Many new Christians find they lose professional and personal credibility if they dare to state even humbly that they have found the truth. There is always a pull-and push of Christ and the kingdom. Some are drawn, while others are repelled. Some will always see kingdom people as a wild man crying out in the desert. Jesus says anyone who will receive the kingdom of heaven is going to look like John the Baptist to some people, as they proclaim Christ.
There’s nothing more intense than the humility it takes to become a Christian. John the Baptist told people that the way to receive the kingdom was through repentance. So entrance into the kingdom requires radical, intense, even aggressive humility. That’s all John the Baptist was trying to say. He says the only way into the kingdom of God is through radical, intense, aggressive humility. Yet in our post-modern culture, people accuse those who say they know God of arrogance. But this presupposes that salvation is a prize to be won, not a gift to be received.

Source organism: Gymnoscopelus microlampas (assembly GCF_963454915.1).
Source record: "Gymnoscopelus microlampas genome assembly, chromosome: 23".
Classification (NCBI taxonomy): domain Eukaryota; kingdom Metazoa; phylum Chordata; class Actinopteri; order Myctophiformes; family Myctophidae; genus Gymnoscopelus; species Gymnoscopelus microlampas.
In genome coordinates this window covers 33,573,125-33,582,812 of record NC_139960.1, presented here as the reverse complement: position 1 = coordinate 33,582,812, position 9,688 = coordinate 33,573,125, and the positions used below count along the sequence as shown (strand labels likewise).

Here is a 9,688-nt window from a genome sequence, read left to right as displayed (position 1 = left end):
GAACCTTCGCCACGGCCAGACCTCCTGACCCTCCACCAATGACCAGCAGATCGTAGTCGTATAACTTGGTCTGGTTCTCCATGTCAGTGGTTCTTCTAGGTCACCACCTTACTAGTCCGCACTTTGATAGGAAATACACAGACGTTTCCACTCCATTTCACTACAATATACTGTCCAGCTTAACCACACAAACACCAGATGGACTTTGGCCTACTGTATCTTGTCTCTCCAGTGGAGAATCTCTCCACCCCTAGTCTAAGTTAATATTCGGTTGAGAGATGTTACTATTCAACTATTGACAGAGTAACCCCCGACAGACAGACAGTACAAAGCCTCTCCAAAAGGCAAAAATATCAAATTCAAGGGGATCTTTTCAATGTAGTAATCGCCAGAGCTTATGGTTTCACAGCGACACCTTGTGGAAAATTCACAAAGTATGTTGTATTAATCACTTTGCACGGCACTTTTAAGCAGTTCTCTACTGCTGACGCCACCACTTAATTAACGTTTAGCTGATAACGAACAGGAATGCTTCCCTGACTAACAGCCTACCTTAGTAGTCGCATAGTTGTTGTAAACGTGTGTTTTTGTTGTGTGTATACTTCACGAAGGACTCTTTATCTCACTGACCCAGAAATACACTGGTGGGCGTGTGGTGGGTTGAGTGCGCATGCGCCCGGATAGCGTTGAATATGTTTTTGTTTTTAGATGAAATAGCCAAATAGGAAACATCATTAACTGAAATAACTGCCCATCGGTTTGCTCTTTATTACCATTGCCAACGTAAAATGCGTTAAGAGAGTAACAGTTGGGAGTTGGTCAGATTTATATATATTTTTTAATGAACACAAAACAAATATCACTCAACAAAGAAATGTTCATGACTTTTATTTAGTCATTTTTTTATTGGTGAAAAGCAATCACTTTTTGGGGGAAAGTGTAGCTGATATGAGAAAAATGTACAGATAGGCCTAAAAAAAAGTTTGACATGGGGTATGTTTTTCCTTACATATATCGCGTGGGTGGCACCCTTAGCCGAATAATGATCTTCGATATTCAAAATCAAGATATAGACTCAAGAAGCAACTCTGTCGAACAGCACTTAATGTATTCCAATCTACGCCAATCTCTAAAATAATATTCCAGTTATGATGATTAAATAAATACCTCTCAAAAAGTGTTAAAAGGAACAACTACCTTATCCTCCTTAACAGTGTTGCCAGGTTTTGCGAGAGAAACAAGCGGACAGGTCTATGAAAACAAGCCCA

It is arrogant to claim victory before you have achieved it, but it isn’t arrogant to state that one is in possession of a gift once it has been given. John the Baptist and Jesus both say that Christians are those who know that no one is good enough to claim victory the day before the game and those who receive the kingdom are those who know that it is a gift, not a prize to be won. Both Jesus and John present a picture of the kingdom that requires a fierce humility acknowledging that the old adage, “Nothing in my hand I bring, simply to thy cross I cling” is true because the truth of the matter is, the real problem with the world is a broken sinful humanity.